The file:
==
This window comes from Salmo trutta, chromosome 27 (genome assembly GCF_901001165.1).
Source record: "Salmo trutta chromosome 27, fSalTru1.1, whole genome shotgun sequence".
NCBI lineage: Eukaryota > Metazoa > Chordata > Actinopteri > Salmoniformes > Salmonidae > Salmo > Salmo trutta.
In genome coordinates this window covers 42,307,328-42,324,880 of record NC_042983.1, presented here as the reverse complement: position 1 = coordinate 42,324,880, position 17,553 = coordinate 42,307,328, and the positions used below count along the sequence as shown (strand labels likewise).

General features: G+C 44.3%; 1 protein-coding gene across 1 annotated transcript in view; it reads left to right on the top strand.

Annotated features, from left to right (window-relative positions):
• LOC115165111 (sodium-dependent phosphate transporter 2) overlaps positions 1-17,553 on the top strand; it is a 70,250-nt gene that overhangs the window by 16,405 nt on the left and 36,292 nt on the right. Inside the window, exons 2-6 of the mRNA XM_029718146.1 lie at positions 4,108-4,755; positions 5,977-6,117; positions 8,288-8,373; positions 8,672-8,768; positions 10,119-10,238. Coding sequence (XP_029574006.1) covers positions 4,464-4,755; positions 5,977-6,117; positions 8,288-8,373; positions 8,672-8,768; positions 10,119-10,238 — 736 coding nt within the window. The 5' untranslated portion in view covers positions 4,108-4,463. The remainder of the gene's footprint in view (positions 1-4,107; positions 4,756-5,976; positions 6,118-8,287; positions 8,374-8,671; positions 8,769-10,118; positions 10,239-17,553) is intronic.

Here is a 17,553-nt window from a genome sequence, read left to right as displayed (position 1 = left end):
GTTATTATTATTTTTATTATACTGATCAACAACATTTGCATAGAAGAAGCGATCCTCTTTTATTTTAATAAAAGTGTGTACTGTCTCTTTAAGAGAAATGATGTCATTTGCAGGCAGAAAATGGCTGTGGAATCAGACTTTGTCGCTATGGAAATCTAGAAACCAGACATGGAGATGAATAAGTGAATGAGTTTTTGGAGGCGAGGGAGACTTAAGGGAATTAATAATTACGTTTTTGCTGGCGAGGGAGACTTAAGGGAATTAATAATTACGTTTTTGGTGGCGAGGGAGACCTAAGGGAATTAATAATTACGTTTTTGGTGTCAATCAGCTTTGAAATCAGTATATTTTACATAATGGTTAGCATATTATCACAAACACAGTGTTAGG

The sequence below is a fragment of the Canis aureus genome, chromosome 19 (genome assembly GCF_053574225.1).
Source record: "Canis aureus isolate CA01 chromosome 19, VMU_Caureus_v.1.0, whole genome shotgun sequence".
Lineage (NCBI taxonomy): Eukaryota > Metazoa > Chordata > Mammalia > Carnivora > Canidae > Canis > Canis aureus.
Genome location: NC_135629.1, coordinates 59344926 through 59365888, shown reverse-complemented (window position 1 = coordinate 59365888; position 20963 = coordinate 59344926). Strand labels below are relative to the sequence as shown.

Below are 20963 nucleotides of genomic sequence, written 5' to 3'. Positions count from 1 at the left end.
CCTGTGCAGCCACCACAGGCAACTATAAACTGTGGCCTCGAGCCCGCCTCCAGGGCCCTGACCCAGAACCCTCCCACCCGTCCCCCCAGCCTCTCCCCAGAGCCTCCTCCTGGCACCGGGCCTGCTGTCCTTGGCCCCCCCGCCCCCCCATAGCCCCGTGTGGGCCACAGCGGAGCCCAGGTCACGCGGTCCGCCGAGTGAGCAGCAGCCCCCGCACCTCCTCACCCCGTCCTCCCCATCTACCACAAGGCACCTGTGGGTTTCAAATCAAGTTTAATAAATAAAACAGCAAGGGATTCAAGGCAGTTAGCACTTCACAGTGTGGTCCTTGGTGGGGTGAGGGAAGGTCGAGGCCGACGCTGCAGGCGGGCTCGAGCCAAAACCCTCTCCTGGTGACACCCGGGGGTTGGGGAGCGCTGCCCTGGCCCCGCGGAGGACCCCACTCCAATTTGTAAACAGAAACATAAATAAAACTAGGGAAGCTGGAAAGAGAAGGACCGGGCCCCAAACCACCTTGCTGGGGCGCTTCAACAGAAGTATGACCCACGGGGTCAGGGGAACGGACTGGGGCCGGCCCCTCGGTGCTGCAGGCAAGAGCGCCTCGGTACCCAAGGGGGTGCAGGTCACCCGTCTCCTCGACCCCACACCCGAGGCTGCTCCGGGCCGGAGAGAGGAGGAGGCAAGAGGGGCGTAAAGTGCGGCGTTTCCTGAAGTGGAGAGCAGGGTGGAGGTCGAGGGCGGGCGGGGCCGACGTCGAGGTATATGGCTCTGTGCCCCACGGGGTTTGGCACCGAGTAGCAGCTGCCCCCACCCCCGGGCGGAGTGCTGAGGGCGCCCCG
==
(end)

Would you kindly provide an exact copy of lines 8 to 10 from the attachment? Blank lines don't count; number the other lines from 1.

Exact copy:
Here is a 17,553-nt window from a genome sequence, read left to right as displayed (position 1 = left end):
GTTATTATTATTTTTATTATACTGATCAACAACATTTGCATAGAAGAAGCGATCCTCTTTTATTTTAATAAAAGTGTGTACTGTCTCTTTAAGAGAAATGATGTCATTTGCAGGCAGAAAATGGCTGTGGAATCAGACTTTGTCGCTATGGAAATCTAGAAACCAGACATGGAGATGAATAAGTGAATGAGTTTTTGGAGGCGAGGGAGACTTAAGGGAATTAATAATTACGTTTTTGCTGGCGAGGGAGACTTAAGGGAATTAATAATTACGTTTTTGGTGGCGAGGGAGACCTAAGGGAATTAATAATTACGTTTTTGGTGTCAATCAGCTTTGAAATCAGTATATTTTACATAATGGTTAGCATATTATCACAAACACAGTGTTAGG

The sequence below is a fragment of the Canis aureus genome, chromosome 19 (genome assembly GCF_053574225.1).